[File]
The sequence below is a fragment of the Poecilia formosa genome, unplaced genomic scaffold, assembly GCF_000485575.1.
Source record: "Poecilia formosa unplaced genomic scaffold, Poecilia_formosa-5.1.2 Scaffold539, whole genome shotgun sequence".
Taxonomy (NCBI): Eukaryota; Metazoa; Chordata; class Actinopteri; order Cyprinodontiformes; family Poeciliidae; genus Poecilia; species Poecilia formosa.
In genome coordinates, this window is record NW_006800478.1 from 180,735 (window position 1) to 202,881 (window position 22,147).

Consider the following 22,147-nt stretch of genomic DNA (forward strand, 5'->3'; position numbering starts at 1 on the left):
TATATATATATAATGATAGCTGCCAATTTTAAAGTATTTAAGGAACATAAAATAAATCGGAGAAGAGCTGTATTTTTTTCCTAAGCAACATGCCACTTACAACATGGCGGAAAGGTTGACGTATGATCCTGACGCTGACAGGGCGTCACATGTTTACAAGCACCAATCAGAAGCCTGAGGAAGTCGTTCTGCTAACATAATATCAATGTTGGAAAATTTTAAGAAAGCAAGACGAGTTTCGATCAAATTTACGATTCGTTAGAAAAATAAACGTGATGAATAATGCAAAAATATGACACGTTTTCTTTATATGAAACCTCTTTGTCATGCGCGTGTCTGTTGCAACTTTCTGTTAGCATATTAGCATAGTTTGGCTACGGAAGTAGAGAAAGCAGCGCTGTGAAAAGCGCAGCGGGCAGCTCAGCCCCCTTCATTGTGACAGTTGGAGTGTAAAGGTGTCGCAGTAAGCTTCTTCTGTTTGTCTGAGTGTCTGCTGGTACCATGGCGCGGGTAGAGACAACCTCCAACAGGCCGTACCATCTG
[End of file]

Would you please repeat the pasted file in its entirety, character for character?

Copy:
The sequence below is a fragment of the Poecilia formosa genome, unplaced genomic scaffold, assembly GCF_000485575.1.
Source record: "Poecilia formosa unplaced genomic scaffold, Poecilia_formosa-5.1.2 Scaffold539, whole genome shotgun sequence".
Taxonomy (NCBI): Eukaryota; Metazoa; Chordata; class Actinopteri; order Cyprinodontiformes; family Poeciliidae; genus Poecilia; species Poecilia formosa.
In genome coordinates, this window is record NW_006800478.1 from 180,735 (window position 1) to 202,881 (window position 22,147).

Consider the following 22,147-nt stretch of genomic DNA (forward strand, 5'->3'; position numbering starts at 1 on the left):
TATATATATATAATGATAGCTGCCAATTTTAAAGTATTTAAGGAACATAAAATAAATCGGAGAAGAGCTGTATTTTTTTCCTAAGCAACATGCCACTTACAACATGGCGGAAAGGTTGACGTATGATCCTGACGCTGACAGGGCGTCACATGTTTACAAGCACCAATCAGAAGCCTGAGGAAGTCGTTCTGCTAACATAATATCAATGTTGGAAAATTTTAAGAAAGCAAGACGAGTTTCGATCAAATTTACGATTCGTTAGAAAAATAAACGTGATGAATAATGCAAAAATATGACACGTTTTCTTTATATGAAACCTCTTTGTCATGCGCGTGTCTGTTGCAACTTTCTGTTAGCATATTAGCATAGTTTGGCTACGGAAGTAGAGAAAGCAGCGCTGTGAAAAGCGCAGCGGGCAGCTCAGCCCCCTTCATTGTGACAGTTGGAGTGTAAAGGTGTCGCAGTAAGCTTCTTCTGTTTGTCTGAGTGTCTGCTGGTACCATGGCGCGGGTAGAGACAACCTCCAACAGGCCGTACCATCTG